Predator Profile: Coyote
I decided to start these profiles to help those new to dealing with these predators. The profiles will focus on predators found in California since this is where my work is focused on but I might expand into other predators in the future. Without further ado, lets talk about one of the most widespread predators in California.
Name: Coyote (Canis latrans)
Weight: 15-46 lbs
Height: 1.9-2.3 ft at the shoulder
Legal status: Non-game animal according to California Department of Fish and Wildlife
Habitat & Range:
Coyotes are found almost everywhere in California that have some water availability and some shelter. They are rarer in higher elevation or areas of high mountain lion presence. They have no habitat preference although will often thrive in plains or Oak forests since they feed on rodents and rabbits most of the time.
Coyotes will feed on just about any mammal they can. Although they can and will hunt deer, they prefer to either scavenge deer, go after fawn of any large ungulate, or prey on rodents and rabbits. They will occasionally fish and go after birds if possible too.
Coyotes respond well to any noise and light deterrent. Fox lights, critter gitters, and other devices that emit light and noise will keep them at bay for a while. However, given their remarkable behavioral adaptability, coyotes will be habituated to just about anything in a week or two, especially if overexposed to it. It is best to consider rotating deterrents to prevent that habituation. Also, ensure that deterrents are out of easy reach of coyotes to maintain the "unfamiliar" in a situation.
Livestock guardian dogs are a great tool to keep coyotes at bay since it's harder to habituate to an ever-changing stimulus.
Fladry can be utilized but it is recommended that the spacing between flags is shorter and that the fladry is electrified.
Overnight fencing, especially in sheep and goats, helps prevent depredation but it is crucial to check the fence for weaknesses or any digging spots that coyotes may have been working towards.
Rams and Billies (male sheep and goats) can provide an effective deterrent if particularly aggressive however may not be applicable to husbandry practices.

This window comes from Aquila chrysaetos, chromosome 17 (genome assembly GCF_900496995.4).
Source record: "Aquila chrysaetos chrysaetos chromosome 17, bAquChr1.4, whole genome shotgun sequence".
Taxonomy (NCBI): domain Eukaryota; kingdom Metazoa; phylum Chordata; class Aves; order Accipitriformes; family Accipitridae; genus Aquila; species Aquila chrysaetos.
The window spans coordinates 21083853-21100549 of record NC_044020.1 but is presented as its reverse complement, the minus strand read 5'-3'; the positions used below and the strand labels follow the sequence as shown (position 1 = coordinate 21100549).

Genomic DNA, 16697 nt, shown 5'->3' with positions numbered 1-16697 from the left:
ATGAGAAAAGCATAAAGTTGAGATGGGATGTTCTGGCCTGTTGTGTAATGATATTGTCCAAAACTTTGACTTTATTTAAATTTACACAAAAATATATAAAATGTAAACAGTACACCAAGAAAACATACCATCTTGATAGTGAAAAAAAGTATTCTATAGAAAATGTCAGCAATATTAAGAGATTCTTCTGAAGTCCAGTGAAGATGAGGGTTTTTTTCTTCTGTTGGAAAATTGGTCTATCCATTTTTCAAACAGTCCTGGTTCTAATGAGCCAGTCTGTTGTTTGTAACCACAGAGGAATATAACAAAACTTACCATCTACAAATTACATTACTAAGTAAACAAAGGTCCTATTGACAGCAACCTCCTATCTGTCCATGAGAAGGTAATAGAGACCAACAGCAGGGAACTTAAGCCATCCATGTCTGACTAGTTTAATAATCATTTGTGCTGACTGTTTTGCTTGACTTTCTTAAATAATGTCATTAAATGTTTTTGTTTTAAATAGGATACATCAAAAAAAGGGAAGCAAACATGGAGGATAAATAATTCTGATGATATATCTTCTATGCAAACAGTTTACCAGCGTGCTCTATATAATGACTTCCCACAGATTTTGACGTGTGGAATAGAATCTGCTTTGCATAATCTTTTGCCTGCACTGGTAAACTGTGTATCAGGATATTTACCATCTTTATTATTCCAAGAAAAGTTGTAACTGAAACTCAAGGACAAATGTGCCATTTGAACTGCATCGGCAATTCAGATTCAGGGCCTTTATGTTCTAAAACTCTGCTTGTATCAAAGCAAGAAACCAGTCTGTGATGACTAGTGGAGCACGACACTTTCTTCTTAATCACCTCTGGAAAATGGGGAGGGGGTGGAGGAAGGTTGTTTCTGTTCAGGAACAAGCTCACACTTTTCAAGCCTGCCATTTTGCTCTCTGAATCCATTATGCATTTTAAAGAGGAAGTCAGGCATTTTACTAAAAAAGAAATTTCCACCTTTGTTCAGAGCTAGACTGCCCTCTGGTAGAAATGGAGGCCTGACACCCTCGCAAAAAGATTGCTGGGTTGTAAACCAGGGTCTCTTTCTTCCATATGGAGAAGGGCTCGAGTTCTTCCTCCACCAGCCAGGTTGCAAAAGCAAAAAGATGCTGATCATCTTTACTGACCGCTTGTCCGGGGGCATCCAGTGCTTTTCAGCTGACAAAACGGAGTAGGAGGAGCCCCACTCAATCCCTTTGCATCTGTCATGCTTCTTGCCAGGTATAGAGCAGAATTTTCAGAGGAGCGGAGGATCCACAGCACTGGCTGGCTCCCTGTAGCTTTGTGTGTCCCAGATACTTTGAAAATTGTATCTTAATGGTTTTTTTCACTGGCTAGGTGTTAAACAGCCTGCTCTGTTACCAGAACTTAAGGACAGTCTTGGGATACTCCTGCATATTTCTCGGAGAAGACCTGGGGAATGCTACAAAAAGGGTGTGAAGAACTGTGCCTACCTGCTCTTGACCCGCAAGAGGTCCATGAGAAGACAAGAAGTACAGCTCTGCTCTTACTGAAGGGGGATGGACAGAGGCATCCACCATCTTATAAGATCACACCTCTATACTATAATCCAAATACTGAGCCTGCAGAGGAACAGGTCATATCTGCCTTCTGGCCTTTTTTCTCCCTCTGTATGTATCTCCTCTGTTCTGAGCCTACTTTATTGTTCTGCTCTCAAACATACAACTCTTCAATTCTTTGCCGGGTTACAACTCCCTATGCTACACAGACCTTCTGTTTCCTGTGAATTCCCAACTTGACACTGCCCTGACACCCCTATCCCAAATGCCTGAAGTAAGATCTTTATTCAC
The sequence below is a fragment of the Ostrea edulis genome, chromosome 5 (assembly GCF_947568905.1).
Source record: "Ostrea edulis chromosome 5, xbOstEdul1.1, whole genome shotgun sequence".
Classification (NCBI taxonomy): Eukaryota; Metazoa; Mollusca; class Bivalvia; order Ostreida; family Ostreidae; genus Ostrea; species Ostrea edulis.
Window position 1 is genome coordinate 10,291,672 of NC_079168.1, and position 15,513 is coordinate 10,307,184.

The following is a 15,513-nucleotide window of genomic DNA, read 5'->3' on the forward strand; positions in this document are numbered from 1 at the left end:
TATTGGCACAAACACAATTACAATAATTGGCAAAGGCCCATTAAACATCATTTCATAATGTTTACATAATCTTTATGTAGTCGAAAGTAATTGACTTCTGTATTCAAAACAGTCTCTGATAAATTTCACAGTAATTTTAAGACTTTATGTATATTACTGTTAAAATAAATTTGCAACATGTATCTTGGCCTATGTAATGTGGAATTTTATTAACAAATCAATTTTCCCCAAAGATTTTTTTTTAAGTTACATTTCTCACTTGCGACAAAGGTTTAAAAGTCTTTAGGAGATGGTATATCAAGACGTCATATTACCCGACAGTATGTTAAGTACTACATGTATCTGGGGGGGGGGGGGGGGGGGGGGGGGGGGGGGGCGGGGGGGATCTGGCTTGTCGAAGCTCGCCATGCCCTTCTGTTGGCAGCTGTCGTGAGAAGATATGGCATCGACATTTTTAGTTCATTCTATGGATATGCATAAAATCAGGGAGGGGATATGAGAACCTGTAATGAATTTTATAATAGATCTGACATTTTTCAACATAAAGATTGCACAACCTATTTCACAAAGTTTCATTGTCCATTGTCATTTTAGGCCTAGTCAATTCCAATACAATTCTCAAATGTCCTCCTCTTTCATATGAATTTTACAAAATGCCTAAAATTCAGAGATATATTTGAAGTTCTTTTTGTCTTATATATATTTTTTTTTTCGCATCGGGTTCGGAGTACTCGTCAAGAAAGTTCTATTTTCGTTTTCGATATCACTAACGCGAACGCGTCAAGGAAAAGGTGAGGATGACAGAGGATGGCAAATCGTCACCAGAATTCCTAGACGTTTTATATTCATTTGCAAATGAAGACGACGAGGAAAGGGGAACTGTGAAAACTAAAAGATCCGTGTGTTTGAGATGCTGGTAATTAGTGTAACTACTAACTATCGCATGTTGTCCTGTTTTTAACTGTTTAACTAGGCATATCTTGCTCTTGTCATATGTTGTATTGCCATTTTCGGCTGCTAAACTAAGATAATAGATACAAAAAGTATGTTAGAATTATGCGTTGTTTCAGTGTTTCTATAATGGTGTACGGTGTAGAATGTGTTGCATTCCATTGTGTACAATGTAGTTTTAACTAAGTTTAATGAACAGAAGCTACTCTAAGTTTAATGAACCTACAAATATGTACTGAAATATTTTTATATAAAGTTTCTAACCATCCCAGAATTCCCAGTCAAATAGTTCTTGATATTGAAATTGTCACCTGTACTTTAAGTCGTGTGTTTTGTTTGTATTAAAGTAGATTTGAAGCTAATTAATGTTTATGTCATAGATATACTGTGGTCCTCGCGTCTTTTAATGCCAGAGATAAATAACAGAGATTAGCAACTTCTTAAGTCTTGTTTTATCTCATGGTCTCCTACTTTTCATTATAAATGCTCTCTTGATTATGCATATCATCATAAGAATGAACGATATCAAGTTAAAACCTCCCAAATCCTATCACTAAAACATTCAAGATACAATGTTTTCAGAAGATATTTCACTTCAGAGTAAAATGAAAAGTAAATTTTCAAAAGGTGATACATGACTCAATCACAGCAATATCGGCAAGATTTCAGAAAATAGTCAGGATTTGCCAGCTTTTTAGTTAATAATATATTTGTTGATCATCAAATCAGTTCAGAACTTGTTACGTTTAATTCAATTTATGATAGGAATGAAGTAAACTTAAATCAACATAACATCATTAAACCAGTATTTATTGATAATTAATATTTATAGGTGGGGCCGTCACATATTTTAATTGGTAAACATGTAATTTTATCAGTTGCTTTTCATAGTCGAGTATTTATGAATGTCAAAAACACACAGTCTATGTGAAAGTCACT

Llamas, Alpacas, and Donkeys can all fulfill the role of a guardian animal when it comes to coyotes however it is worth noting that they do not work against cougars so if you are planning a multiple species defense, these animals may not apply to your set up.
Coyotes are classified as a non-game species which means they can be lethally taken any time of the year under any circumstances. However, to do so one must have a valid hunting license and use legal hunting methods. Trapping and poisoning coyotes are illegal. The USDA Wildlife Service can help out if reached out.
Positive and Negatives of coyotes on site:
One of the most common questions I get is why keep a coyote alive on my property. Some positives can occur which a rancher can benefit from:
1)Coyotes are territorial and hence will likely keep other coyotes away from their territory. This is a good thing if you find the deterrents that work for the coyotes you have. For example, if you have a pair of coyotes that you know are sensitive to scent and light deterrents then keeping that pair alive means you know what works for them as opposed to the coyotes that will fill in that territory if you kill them. Also, there is a lot of research to show that coyotes adjust pups born based on the coyotes around them. So lethal management may offer a reprieve but invites more conflict and depredation in the long run.
2)Coyotes are good rodent hunters. If you can keep them away from your livestock coyotes will hunt squirrels, rodents, and rabbits for the most part and therefore minimize the damage done by ground squirrels, wood rats, etc. This can be extremely beneficial depending on where livestock graze. it can prevent animal injuries from squirrel holes and stop the spread of certain parasites and diseases.
3)Coyotes can be used as an indicator. The presence of coyotes(especially in high frequency) indicates the lack of another larger predator in the area. If you are in mountain lion or wolf country (which is becoming more of a reality in California) you can use the presence of coyotes as a good indicator that wolves or mountain lions don't frequent that area a lot. If the coyote numbers/frequency decline then it might mean a lion or wolf has moved into the area.
The negatives of course are fairly obvious. Lambs, kits, calves are especially vulnerable to depredation and so are outdoor pets. However, by establishing deterrents, existing with coyotes is possible so long as you are always one step ahead of them.
Feel free to reach out to me at email@example.com if you need any more information or help./